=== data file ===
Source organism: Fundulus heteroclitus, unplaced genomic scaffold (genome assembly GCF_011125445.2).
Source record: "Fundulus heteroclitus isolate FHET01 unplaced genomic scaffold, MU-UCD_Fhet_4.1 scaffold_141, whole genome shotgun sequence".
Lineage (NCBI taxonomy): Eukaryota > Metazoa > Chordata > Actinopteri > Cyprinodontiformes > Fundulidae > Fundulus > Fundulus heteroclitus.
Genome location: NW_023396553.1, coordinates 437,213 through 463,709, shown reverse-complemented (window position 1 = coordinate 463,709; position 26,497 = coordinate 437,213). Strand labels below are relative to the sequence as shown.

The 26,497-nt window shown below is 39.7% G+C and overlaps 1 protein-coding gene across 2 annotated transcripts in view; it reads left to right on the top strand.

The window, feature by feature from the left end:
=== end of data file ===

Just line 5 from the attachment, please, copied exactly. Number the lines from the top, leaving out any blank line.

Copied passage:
The 26,497-nt window shown below is 39.7% G+C and overlaps 1 protein-coding gene across 2 annotated transcripts in view; it reads left to right on the top strand.